For some reason, it's sort of "cool" to dis romance. I'm not sure why--maybe it's the bosomy and manchesty covers that once characterized the genre. Maybe it's because it's targeted so towards women (and everything woman-focused is lower status in our culture). Maybe it's because our society embraces cynicism, so a genre that unapologetically embraces happy endings that most see as "unrealistic" is seen as frivolous. But this forum is about taking romance writing seriously and respectfully.
It's also sometimes pseudo-feminist to diss romance--a sort of "cooler than the other girls" move. I'm not interested in doing that, or in suggesting that a story about love (an extremely powerful and important part of human life) is inherently inferior. I've gotten increasingly aware there's a lot of cool stuff out there, but I just haven't gotten into it. My dislike is quite specific to the Christian romance I've read so far (and of course my sense of the genre needs a serious updating as discussed) with certain added... reasons for doubt as to whether it's changed all that much. There's a certain muting of the realities of life, a certain we're-the-good-guys pandering that I don't expect to see completely gone from the genre. (But I'm keeping an open mind dammit!) I mean you're looking at someone very conflicted here. I posted elsewhere a few months back about whether I should seek a new publisher so as to get out of the Christian market. I ended up deciding not to do so after my publisher, who'd been hesitating, ended up biting on my next novel partly because it's a romance... which is strong in the Christian market. (That's not what drove the romance decision for me--history did. It's complicated, but a romance seemed the only way to tell a particular story I had in mind. ETA: and I want to mention, I've been really enjoying it. Falling in love is a really fun thing to write about.)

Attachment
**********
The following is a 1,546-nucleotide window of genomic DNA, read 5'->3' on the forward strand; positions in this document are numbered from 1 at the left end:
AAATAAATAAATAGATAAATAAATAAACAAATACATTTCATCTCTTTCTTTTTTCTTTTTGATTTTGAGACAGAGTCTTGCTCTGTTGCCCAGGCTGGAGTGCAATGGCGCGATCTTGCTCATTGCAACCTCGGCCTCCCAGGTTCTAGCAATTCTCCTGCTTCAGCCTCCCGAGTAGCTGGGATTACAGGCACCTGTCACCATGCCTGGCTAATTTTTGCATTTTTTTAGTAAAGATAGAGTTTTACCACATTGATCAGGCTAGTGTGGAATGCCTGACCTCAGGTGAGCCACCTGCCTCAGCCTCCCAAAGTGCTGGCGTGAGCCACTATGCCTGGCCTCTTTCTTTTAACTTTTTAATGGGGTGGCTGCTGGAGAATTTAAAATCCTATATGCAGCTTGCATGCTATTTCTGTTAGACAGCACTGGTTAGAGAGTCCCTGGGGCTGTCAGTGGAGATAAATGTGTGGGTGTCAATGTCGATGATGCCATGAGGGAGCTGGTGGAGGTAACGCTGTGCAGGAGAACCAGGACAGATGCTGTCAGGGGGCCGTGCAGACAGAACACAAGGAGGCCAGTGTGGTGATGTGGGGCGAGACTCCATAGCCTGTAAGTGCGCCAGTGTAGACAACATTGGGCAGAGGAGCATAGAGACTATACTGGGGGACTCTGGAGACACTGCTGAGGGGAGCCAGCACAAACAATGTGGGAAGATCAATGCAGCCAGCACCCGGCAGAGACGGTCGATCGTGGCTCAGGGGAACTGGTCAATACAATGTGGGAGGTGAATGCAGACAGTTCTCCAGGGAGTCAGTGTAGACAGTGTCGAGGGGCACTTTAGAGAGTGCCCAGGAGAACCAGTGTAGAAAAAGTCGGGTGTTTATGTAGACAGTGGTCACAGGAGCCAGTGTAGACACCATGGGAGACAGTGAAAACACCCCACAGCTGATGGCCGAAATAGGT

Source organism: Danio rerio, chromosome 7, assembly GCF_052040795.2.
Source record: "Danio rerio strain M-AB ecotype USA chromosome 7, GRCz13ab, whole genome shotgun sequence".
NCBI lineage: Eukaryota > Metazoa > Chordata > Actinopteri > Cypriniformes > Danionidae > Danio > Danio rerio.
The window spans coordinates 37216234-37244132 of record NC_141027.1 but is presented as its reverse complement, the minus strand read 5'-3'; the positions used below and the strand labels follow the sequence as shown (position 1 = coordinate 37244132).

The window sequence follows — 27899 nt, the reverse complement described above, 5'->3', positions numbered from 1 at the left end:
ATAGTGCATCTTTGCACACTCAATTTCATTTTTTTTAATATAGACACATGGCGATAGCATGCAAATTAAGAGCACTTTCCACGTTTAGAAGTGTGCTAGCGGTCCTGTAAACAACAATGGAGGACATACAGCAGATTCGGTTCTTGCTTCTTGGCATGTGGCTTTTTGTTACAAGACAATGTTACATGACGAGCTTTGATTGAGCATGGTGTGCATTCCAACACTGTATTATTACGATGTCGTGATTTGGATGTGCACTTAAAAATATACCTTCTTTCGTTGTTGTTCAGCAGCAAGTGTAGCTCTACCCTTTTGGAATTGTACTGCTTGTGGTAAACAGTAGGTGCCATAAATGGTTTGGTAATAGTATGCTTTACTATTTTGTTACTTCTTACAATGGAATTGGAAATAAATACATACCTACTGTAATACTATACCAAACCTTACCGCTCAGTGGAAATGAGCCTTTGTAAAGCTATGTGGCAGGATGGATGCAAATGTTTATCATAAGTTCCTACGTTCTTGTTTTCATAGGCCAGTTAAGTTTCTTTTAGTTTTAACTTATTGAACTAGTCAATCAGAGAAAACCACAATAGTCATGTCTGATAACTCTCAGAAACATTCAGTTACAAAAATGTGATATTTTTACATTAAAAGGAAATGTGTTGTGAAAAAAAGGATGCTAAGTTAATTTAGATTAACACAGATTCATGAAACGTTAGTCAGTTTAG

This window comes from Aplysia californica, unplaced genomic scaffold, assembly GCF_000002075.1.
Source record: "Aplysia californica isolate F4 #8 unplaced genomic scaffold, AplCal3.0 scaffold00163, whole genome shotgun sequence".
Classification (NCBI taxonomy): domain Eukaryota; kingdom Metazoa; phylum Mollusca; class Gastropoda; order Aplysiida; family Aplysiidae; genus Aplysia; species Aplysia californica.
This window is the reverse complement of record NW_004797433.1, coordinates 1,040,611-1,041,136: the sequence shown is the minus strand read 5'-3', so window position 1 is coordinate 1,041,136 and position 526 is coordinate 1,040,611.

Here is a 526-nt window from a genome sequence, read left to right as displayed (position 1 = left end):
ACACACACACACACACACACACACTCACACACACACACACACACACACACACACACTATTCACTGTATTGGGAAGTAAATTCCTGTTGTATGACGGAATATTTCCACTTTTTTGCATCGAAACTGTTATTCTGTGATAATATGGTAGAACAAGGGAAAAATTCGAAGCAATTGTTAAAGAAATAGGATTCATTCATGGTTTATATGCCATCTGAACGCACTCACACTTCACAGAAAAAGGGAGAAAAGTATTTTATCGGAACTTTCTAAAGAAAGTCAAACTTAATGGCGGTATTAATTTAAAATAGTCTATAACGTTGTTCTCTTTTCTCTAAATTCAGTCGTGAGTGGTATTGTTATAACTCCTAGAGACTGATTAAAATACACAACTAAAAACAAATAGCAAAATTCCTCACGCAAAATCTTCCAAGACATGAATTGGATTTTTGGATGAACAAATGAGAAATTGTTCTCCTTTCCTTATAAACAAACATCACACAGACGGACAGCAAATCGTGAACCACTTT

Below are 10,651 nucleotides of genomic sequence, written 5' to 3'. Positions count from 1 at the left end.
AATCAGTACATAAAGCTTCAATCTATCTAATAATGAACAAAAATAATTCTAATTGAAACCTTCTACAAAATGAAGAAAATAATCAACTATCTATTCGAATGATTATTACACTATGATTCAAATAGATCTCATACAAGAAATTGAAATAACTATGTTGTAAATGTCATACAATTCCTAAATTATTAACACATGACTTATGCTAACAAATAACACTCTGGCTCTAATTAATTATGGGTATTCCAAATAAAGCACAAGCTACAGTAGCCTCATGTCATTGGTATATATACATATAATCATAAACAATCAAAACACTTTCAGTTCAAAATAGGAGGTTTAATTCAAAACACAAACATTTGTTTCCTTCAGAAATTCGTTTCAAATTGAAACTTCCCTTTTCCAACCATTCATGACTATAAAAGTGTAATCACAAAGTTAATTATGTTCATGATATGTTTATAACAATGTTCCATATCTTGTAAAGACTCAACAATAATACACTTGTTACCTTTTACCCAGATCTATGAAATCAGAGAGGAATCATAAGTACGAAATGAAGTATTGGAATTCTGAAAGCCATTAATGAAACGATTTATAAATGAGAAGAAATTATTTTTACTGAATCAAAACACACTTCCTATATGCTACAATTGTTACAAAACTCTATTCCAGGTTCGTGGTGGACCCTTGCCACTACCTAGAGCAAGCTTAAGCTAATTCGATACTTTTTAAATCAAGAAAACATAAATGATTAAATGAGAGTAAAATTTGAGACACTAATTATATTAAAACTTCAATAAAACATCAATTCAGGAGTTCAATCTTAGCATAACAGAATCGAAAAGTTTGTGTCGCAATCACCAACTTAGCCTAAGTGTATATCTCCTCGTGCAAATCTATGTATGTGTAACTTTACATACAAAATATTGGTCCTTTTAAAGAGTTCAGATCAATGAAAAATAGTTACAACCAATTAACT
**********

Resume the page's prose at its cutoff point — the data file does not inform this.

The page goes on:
I do think what I have is really a romance. The love story is structurally central to the novel, the crisis is the lovers breaking apart, the climax is their forgiving each other and reuniting. There's a good deal of suspense (they are French people at the end of WWII, he's in the Maquis, she's got her own underground activities) but since the stakes are not life-or-death at the climax it probably doesn't qualify as romantic suspense, at least from what I've read on the topic.
Interesting point about who's hiding what from whom. That sort of thing will come into play, so I'll remember that. & thanks for your interesting post.